So this would be the standard login: username and password. If you don't have multi-factor turned on, this is all you need to do. I have it turned on so it's asking me to now go to the mobile application which I happen to have sitting here next to me (that's the number that's currently showing on my phone) and now I'm logged in. If I didn't have the phone with me, I wouldn't be able to login. It's another level of security because if somebody stole my password, they wouldn't have my phone so they wouldn't be able to login. Couple of comments on Google's implementation of this: on my desktop computer where I login frequently, and I don't always want to have to deal with this, I have the option and in fact, I think you may have seen it on the login screen before, I have the option of telling Google, 'this computer, it's trusted, don't ask me for another 30 days for this verification code.' Which I think is a great compromise. On my laptop which I may very well take with me from time-to-time, I don't want it to be trusted, I want to assume that someone has stolen my laptop and to ask for that verification code every time. So I do. I have my phone with me pretty much at all times if I'm going out and about with my laptop. The other item that comes up is that there are a number of Google applications or applications that use Google accounts for which you don't have the opportunity to do multi-factor authentication.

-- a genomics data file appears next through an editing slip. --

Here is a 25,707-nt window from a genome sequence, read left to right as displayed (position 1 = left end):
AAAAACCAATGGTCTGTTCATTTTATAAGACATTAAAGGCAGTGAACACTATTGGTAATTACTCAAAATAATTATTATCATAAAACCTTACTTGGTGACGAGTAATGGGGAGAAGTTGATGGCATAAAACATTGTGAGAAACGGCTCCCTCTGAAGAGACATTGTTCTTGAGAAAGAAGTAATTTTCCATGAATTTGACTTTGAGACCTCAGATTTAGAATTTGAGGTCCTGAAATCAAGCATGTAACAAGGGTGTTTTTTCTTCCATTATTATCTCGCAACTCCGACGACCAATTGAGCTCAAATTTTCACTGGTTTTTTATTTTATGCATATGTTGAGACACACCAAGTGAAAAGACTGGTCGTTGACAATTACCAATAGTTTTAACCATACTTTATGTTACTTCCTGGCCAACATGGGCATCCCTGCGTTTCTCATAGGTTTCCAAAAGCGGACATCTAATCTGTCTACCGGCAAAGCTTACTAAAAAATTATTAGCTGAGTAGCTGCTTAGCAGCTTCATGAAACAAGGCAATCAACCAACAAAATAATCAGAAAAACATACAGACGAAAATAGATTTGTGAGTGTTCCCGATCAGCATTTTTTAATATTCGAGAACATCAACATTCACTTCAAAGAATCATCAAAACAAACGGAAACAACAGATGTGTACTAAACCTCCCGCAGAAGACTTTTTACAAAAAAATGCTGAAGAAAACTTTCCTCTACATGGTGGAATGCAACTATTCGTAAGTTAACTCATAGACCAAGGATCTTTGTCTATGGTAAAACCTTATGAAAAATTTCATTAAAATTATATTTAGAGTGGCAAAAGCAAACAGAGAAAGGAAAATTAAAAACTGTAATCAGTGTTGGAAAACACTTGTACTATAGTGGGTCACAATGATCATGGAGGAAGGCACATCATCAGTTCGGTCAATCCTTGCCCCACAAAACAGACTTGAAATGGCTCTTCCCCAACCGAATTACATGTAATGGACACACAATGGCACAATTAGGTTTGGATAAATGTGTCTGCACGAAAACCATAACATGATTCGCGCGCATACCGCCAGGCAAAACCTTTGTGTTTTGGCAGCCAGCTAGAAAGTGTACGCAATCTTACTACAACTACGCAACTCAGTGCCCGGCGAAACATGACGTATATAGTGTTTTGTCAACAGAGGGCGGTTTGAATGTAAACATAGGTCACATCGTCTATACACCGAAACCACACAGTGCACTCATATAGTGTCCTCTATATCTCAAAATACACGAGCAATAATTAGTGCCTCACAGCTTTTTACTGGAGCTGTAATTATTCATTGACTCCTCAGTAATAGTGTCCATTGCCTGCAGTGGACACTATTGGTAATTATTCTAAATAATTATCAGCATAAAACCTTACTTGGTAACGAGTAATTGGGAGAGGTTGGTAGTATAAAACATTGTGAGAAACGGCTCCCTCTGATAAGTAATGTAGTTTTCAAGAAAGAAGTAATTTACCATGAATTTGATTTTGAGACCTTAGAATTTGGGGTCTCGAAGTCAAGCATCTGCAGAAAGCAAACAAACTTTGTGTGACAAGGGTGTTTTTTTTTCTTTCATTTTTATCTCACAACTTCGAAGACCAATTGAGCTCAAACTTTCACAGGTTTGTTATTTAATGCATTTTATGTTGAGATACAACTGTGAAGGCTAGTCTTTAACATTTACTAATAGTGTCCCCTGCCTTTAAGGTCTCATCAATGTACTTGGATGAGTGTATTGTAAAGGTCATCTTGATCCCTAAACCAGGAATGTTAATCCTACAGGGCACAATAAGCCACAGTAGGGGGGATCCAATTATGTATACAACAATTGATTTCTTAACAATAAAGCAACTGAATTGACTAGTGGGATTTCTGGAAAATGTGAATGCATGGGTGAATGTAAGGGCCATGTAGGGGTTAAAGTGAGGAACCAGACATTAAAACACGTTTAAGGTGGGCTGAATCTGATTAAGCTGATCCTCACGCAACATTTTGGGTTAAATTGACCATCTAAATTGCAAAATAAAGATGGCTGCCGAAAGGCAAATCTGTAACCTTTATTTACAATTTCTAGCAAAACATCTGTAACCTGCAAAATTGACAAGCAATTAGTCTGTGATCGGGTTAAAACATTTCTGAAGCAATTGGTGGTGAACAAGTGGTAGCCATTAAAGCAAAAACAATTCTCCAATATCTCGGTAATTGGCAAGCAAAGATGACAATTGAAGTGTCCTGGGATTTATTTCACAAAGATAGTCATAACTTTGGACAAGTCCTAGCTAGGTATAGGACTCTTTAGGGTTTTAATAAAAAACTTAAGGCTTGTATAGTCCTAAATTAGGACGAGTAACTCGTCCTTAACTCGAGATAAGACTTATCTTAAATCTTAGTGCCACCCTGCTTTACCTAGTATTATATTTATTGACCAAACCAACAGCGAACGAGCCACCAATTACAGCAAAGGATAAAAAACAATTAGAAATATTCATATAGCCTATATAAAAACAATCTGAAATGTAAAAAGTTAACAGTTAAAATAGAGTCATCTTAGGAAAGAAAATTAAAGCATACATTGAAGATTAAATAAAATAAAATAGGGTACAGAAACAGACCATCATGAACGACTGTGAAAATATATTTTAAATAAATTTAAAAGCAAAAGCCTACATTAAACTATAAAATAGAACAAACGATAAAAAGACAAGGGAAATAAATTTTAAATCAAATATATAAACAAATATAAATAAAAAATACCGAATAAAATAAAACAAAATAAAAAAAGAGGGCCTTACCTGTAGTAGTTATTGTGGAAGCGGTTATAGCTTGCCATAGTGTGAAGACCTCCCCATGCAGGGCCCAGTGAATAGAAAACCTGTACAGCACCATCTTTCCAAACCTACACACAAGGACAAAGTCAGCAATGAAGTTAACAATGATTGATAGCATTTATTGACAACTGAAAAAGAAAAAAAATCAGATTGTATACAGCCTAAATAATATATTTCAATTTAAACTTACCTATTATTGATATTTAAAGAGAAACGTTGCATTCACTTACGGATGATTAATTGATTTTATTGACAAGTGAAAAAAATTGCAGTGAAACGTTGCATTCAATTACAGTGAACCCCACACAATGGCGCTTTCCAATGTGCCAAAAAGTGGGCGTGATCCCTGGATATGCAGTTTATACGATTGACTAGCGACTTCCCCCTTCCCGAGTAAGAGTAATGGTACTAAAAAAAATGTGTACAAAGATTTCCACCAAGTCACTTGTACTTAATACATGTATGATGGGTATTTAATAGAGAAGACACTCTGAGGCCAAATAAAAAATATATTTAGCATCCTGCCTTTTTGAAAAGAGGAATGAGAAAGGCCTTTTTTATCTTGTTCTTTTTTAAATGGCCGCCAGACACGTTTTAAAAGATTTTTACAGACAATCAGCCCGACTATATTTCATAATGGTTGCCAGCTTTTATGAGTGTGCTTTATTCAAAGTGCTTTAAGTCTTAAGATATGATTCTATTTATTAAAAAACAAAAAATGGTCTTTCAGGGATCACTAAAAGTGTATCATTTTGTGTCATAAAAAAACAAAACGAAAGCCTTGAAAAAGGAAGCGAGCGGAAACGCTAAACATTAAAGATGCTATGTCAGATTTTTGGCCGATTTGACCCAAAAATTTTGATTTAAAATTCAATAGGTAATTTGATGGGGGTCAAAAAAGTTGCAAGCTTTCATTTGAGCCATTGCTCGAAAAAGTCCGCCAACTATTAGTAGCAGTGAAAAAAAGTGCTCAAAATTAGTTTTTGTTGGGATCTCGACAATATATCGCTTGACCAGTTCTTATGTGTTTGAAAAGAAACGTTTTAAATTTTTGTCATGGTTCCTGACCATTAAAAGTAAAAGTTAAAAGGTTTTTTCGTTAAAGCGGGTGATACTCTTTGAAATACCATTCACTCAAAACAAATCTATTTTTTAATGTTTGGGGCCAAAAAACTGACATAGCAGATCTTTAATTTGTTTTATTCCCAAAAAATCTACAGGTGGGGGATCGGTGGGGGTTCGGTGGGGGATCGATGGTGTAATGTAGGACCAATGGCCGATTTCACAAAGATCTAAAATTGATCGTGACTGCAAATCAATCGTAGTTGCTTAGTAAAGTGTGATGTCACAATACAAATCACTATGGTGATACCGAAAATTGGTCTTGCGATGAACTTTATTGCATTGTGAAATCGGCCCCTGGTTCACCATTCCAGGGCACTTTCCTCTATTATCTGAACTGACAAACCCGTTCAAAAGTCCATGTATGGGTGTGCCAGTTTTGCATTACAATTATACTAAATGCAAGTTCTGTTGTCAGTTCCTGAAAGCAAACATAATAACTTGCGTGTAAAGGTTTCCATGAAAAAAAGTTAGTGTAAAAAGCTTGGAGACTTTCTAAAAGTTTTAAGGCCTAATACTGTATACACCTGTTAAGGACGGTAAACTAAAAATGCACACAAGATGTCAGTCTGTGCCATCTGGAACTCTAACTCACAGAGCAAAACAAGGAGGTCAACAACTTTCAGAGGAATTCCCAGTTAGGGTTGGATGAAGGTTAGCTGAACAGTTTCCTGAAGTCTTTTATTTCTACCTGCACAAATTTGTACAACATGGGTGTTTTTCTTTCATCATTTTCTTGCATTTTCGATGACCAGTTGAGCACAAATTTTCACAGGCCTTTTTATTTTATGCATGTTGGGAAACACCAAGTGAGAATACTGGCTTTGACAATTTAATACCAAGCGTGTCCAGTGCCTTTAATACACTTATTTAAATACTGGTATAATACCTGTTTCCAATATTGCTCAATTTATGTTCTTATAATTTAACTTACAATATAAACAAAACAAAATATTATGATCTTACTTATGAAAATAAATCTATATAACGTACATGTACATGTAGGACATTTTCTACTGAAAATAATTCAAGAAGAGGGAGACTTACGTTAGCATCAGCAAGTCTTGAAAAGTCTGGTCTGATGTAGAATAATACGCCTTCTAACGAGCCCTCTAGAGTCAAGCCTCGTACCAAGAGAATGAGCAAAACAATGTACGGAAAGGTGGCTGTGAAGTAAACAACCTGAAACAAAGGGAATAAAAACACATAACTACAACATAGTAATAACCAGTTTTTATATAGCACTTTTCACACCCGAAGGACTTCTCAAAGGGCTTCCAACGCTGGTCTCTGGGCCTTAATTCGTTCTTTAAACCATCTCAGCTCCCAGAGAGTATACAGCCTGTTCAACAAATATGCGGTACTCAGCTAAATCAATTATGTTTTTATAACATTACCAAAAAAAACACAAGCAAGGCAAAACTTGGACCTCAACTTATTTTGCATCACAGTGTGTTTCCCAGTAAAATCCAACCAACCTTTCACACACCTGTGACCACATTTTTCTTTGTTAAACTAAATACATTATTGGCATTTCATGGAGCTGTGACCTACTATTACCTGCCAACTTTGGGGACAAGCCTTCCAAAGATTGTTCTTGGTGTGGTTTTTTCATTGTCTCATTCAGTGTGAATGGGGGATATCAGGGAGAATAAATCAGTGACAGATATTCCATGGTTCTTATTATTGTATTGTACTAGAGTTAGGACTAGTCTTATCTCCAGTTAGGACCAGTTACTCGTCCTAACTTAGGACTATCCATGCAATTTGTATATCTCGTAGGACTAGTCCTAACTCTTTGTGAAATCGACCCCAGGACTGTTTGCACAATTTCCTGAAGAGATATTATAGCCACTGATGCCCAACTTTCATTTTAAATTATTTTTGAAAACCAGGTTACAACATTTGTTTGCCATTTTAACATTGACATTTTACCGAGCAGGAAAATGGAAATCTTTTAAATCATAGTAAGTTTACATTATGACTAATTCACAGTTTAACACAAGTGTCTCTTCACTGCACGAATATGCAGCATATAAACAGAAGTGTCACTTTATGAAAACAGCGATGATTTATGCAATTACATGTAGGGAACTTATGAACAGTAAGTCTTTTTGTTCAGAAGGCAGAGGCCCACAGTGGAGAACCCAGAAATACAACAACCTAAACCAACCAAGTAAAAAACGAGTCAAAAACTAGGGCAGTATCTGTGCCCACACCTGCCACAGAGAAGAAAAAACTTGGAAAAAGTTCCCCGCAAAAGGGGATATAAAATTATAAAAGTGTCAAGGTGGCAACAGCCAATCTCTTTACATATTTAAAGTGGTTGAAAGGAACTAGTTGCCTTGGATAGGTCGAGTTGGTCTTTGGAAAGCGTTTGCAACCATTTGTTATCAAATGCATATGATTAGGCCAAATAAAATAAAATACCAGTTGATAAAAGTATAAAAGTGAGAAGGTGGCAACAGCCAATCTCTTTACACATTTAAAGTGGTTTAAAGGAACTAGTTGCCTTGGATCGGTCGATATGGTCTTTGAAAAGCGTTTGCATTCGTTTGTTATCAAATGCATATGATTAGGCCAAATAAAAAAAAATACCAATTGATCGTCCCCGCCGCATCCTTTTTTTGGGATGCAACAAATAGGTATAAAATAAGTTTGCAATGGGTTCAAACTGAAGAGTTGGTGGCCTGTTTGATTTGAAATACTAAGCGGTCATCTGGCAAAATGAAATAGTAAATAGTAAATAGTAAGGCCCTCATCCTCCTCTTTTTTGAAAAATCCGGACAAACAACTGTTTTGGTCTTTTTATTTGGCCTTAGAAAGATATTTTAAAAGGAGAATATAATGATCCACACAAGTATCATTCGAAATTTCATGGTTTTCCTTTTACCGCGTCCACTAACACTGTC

For example, I use Thunderbird to download my Google mail using a POP3 client. So what they do, what Google allows you to do is when you set up multi-factor authentication, you also can set up what they call 'application passwords'. These are definitely random (I think they are 12 character strings) that you can then copy and paste into the account configuration for your mail program and that enables the mail program to work without multi-factor authentication. Now if that mail program happens to be on a laptop, doesn't that defeat multi-factor authentication. If they've gotten into your laptop, no, you've already got multi-factor already protecting that. The scenario, the more common scenario is the phone itself which also has a Google mail application on it that has to use a Google app password. The passwords are controlled by your account which means you set up (2, 4, 6...) however many different of these application passwords you would configure the application with those passwords but at the same time you have the opportunity to immediately turn around and disable the password, online, once you've logged into your Google account thereby immediately disabling, for example, my email programs ability to download mail. All-in-all, they've had to compromise a number of different things to make it usable but they have comprised it in such a way that they have not adversely, in fact, impacted the additional security that two-factor authentication gives you. So, that's Google.